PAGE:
Digging in for a quest of cultural domination, I was taken aback by Civilization V's streamlined new look, replacing much of Civ IV's interface bulk with sleek icons and intuitive information flow. It looked and felt great, but I feared simplification could reduce the depth of the game. What I found instead was a medley of combat complexity and general accessibility.
It was 3900 BCE. I'd settled Athens. It was time to research my first technology; lo and behold, you can now view the full tech tree straight from the window showing your research options. In the tech tree, many dead-end ones from Civ IV have been dropped in the hopes of making every tech more valuable.
I took my new found ability to hunt to the arid planes beyond my capital. My first patrols encountered Venice, the first of many city-states (single-city, mostly static settlements that don't try to win, but serve as diplomatic and tactical lynchpins). The Venetians had already grown to favor Wu Zetian of the Chinese, but I quickly bought my way into their affections.
As my Greeks flourished, I lamented the lack of religion and espionage from Civ IV, but was surprised by a system called Policies. Ten policies unlock as you accrue culture points, with each holding bonuses. I picked Honor, which boosted my damage against barbarians. Policies are a condensation of Civ IV's governmental choices, but they shifted my focus to the important stuff: political intrigue, space races and wars that begin with a horseback charge and end with armored vehicles.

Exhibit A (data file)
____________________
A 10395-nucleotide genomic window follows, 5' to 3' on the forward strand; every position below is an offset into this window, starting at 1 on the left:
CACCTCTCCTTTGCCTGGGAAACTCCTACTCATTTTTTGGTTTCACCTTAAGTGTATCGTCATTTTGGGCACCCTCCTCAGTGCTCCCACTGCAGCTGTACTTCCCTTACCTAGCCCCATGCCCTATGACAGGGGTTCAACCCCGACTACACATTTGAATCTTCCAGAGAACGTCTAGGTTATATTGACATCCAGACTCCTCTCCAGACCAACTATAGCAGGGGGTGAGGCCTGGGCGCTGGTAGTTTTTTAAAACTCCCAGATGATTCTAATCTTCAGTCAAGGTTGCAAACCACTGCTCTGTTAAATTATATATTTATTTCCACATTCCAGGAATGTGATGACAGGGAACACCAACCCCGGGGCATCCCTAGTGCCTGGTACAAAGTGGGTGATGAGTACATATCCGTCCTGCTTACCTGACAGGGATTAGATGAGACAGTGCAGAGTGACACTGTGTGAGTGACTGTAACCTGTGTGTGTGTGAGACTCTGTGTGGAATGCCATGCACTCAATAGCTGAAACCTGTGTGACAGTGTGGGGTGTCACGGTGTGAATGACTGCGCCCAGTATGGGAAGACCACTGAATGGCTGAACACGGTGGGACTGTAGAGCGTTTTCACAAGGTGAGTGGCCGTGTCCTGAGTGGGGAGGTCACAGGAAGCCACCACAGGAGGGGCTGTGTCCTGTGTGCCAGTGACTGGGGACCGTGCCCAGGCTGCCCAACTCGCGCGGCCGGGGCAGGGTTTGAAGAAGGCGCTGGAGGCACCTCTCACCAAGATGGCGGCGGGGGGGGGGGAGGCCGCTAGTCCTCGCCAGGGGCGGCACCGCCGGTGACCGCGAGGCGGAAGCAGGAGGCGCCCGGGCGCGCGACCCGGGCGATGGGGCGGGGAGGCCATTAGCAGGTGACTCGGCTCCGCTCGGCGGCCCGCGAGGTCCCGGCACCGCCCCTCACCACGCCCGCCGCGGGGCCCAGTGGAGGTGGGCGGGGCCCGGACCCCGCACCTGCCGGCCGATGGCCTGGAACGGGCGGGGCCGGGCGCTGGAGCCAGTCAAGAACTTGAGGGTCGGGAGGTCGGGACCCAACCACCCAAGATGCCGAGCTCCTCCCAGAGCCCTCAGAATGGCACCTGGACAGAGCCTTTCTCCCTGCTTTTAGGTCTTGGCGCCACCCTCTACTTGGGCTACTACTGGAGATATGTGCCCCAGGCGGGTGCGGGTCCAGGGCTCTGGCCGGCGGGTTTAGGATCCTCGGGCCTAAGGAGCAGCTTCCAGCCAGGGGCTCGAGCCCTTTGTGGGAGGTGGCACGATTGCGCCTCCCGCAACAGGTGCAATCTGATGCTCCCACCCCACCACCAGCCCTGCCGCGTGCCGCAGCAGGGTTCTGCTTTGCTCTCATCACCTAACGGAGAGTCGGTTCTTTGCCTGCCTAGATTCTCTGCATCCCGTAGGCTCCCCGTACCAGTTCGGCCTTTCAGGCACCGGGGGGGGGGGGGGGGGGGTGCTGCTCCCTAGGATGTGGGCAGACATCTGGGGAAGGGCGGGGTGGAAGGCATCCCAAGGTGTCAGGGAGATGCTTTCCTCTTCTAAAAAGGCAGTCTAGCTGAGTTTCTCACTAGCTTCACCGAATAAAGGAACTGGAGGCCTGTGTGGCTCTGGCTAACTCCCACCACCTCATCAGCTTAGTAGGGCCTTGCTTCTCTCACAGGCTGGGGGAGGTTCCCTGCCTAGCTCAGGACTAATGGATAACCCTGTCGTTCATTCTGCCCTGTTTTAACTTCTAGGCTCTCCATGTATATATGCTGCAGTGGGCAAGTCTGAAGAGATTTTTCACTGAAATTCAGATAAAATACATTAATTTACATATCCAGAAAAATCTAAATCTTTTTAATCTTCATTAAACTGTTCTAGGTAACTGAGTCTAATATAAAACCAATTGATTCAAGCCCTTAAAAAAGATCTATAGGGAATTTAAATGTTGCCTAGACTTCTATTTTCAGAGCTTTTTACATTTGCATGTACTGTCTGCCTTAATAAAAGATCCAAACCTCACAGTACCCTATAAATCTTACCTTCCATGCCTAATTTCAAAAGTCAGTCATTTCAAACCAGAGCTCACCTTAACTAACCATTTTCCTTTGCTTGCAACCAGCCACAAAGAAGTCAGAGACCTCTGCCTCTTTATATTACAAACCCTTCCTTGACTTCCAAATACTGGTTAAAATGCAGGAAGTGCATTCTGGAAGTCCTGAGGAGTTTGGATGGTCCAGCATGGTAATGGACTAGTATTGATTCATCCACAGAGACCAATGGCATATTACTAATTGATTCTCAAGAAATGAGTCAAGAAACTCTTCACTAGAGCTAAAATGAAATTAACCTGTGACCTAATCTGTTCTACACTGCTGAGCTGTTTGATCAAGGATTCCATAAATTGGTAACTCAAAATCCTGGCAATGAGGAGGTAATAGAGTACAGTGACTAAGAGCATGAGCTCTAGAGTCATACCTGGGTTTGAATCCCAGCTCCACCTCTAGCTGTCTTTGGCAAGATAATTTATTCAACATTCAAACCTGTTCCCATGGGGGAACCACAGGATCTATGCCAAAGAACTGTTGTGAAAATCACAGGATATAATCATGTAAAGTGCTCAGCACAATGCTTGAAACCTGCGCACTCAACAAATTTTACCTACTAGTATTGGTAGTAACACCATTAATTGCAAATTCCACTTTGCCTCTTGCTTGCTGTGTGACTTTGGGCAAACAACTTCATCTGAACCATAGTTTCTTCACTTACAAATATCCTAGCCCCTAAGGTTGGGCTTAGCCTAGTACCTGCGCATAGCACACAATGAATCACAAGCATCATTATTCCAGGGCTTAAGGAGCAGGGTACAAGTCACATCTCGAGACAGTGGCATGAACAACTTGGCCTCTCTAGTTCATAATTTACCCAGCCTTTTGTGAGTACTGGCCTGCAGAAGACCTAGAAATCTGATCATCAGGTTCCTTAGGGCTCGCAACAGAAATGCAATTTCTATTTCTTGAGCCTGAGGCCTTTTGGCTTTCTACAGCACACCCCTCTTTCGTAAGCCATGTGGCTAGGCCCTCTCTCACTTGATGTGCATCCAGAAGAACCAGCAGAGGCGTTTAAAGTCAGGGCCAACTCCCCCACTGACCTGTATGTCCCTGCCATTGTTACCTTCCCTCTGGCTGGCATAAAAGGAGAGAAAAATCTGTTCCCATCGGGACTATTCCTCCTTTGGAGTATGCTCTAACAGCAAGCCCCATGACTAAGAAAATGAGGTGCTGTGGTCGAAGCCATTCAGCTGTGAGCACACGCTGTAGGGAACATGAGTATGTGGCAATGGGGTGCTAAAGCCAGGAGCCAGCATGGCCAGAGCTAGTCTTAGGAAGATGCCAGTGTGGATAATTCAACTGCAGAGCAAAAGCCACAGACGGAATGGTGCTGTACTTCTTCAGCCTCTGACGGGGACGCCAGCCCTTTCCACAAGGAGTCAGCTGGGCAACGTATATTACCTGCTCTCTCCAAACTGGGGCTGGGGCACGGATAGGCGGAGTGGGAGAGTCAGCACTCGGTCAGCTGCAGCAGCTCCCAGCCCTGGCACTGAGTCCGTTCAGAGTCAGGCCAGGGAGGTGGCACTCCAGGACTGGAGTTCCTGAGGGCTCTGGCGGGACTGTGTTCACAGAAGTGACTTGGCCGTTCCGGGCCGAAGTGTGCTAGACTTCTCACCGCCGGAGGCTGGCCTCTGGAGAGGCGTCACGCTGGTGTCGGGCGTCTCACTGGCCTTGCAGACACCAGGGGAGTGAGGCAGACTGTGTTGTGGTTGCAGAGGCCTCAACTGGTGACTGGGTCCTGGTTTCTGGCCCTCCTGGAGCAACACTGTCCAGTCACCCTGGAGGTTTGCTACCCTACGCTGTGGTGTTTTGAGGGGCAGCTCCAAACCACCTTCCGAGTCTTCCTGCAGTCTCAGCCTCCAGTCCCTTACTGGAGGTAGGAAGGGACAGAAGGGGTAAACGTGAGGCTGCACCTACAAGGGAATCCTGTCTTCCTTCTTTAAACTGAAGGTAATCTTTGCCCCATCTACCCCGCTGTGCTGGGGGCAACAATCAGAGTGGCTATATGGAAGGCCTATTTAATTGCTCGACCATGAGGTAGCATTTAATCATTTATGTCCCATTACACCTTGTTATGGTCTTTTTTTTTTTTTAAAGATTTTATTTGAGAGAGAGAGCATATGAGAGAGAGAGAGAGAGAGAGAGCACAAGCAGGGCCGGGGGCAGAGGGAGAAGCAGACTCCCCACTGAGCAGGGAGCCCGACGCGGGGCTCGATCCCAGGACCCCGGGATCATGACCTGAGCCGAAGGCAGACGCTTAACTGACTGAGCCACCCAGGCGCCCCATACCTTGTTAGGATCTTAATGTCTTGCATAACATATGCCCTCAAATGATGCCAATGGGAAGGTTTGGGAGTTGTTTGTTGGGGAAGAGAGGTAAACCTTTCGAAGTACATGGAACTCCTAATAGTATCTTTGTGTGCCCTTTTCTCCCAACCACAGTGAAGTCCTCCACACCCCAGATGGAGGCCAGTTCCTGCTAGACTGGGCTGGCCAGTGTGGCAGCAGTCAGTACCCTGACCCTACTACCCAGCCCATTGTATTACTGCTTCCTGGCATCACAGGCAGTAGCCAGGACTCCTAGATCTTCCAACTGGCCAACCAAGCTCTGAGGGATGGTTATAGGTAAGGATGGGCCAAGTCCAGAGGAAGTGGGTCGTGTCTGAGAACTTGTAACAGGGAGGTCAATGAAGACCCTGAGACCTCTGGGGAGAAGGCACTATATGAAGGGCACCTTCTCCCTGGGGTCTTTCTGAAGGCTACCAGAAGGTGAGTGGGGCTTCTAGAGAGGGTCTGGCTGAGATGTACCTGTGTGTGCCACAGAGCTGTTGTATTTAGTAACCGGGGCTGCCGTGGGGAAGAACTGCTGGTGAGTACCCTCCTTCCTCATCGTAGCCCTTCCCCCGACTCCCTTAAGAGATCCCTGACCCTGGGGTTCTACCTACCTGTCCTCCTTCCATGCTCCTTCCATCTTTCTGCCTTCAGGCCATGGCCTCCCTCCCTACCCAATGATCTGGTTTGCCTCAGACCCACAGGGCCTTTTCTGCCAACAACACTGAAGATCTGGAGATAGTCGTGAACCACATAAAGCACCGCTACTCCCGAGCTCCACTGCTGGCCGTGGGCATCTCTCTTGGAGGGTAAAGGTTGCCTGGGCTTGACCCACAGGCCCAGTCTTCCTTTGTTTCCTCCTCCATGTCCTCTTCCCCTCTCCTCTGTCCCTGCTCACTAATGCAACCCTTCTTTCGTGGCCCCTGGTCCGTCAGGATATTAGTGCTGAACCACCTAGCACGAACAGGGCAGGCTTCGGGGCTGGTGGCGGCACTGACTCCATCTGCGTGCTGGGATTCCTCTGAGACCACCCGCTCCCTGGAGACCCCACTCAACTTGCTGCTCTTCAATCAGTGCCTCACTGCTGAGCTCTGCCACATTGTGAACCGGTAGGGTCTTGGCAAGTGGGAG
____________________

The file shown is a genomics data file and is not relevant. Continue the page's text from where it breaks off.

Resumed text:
The improved combat may actually be the feature that nets Civ V the most new players. Terrain is more important than ever: one way I mounted a defense was by using a hill or founding my city near a river. You don't often find yourself in a land of hills, so the daring removal of the long-standing ability to stack units bumps up the tactical value of high ground.
At one point in a battle, when I thought all was lost, my adviser showed me how to make the city defend itself. Without a single unit garrisoned, cities can now bombard enemies within two hexes. A few well-placed shots and Athens was safe before rescue even arrived.
Later, my scouts announced the discovery of Mt Everest, generating happiness across my empire. The map's littered with such bonus-granting natural wonders. In a ruin, I came upon survivors, who founded Sparta at the base of Everest, and there in the mountains, I created my own version of the Hot Gates.
Civ V is richer for its condensation of features, and a more intuitive interface will soften the weight of that depth for previously-intimidated players.